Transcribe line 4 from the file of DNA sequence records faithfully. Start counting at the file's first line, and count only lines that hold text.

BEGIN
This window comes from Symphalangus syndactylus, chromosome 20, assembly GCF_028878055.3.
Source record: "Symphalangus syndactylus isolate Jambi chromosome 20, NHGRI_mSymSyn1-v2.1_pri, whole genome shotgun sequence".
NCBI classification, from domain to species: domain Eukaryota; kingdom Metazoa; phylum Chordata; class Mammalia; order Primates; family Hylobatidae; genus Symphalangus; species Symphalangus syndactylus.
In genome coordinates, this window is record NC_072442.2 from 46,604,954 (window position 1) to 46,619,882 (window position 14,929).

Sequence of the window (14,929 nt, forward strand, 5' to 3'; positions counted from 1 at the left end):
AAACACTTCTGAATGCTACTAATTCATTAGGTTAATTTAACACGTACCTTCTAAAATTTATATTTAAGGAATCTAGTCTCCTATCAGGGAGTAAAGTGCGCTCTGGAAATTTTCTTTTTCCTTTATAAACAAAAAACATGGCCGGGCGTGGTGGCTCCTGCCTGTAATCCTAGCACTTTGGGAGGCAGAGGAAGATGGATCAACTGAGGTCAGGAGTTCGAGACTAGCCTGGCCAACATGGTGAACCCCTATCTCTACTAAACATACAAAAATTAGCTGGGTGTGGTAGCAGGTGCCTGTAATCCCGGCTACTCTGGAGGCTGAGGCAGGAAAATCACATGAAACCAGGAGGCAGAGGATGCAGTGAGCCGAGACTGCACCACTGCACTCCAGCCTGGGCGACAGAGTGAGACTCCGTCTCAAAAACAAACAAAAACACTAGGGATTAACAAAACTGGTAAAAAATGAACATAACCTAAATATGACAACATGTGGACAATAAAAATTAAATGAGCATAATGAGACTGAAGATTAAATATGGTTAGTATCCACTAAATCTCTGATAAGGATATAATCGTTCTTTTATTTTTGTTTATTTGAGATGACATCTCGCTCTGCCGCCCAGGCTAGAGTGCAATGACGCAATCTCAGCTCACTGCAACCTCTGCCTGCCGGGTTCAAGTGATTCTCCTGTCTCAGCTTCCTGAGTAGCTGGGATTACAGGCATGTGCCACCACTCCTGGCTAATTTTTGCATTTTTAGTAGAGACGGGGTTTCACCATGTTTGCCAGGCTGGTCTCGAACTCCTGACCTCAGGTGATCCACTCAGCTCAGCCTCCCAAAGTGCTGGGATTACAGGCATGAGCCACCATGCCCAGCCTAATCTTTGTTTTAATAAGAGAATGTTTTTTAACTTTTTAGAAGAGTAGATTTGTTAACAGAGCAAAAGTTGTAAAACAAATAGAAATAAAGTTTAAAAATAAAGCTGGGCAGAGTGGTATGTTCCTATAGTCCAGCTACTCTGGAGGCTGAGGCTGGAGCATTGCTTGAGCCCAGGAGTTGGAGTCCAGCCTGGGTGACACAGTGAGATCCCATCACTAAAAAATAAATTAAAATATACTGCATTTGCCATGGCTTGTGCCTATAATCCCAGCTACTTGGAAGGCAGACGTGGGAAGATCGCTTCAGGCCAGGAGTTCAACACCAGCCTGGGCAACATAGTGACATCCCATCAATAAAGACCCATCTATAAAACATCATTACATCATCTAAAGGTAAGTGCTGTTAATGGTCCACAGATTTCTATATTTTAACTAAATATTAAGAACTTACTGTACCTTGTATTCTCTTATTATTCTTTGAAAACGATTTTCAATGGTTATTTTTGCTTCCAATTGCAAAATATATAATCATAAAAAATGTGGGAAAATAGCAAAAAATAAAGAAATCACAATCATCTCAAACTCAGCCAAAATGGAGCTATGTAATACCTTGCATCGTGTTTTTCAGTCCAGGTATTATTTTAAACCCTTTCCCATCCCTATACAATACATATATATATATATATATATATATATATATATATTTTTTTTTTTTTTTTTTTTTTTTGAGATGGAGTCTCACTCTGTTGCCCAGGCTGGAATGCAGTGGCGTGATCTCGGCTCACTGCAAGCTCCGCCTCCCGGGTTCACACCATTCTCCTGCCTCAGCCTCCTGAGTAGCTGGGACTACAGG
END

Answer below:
In genome coordinates, this window is record NC_072442.2 from 46,604,954 (window position 1) to 46,619,882 (window position 14,929).